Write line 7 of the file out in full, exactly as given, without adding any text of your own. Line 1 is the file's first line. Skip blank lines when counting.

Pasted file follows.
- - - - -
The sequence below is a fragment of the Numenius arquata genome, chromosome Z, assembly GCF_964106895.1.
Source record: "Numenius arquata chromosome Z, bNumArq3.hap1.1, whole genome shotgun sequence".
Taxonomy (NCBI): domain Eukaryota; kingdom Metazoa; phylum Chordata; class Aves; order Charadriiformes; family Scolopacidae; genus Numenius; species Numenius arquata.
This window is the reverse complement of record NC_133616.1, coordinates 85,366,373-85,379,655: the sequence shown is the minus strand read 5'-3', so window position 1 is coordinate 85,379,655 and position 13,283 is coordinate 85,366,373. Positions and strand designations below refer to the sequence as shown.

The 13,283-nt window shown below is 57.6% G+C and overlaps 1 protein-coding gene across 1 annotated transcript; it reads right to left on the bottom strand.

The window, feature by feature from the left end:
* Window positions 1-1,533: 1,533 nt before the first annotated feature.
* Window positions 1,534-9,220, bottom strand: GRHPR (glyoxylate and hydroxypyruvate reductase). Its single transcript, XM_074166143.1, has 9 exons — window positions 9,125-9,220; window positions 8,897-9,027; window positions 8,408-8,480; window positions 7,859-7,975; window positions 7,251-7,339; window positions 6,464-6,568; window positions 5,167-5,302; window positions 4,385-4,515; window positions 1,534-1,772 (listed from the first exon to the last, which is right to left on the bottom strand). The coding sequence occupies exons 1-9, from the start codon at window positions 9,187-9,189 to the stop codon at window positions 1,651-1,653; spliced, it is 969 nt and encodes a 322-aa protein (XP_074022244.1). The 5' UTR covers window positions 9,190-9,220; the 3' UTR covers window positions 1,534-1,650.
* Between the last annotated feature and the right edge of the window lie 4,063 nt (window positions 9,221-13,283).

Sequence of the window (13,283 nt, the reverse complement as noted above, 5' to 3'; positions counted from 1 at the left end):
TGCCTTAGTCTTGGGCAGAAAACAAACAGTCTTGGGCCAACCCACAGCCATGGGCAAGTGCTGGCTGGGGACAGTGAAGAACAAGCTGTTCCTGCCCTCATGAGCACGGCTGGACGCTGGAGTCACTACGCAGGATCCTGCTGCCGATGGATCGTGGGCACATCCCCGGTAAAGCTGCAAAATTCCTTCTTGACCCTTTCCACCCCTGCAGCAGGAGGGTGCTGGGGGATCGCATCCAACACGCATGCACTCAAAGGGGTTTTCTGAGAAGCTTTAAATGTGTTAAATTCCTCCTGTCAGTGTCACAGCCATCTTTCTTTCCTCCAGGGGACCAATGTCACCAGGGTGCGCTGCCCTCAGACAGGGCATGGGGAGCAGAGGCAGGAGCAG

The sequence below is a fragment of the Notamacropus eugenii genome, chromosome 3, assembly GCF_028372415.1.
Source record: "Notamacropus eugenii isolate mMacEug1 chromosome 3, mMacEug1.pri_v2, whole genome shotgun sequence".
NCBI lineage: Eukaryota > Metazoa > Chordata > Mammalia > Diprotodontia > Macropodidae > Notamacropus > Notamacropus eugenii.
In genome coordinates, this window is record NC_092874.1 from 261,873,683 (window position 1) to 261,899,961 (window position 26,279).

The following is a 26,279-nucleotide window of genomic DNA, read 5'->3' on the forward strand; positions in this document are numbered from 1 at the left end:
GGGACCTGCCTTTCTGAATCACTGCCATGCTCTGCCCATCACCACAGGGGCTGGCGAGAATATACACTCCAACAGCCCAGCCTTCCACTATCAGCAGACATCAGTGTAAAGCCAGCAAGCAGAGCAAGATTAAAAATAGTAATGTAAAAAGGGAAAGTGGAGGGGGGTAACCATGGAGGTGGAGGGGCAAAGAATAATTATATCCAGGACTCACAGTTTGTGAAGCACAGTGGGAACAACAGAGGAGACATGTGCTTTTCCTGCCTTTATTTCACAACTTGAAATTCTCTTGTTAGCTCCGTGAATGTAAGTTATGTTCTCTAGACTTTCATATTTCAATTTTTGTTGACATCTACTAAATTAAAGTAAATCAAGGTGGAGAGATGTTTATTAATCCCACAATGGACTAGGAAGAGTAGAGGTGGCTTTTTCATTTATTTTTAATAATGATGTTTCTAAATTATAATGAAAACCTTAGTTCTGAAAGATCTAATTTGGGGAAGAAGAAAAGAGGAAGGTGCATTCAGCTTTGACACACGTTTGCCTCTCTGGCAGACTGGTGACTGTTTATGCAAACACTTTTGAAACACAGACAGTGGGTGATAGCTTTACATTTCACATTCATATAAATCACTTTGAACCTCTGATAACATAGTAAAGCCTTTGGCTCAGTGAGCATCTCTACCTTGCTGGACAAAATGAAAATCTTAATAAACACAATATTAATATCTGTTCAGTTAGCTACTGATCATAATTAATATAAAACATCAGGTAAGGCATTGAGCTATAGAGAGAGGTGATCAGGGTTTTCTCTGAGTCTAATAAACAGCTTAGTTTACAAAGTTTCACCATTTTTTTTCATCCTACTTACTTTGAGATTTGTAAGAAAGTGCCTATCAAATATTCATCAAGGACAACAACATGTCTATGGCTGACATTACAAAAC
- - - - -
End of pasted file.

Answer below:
* Window positions 1-1,533: 1,533 nt before the first annotated feature.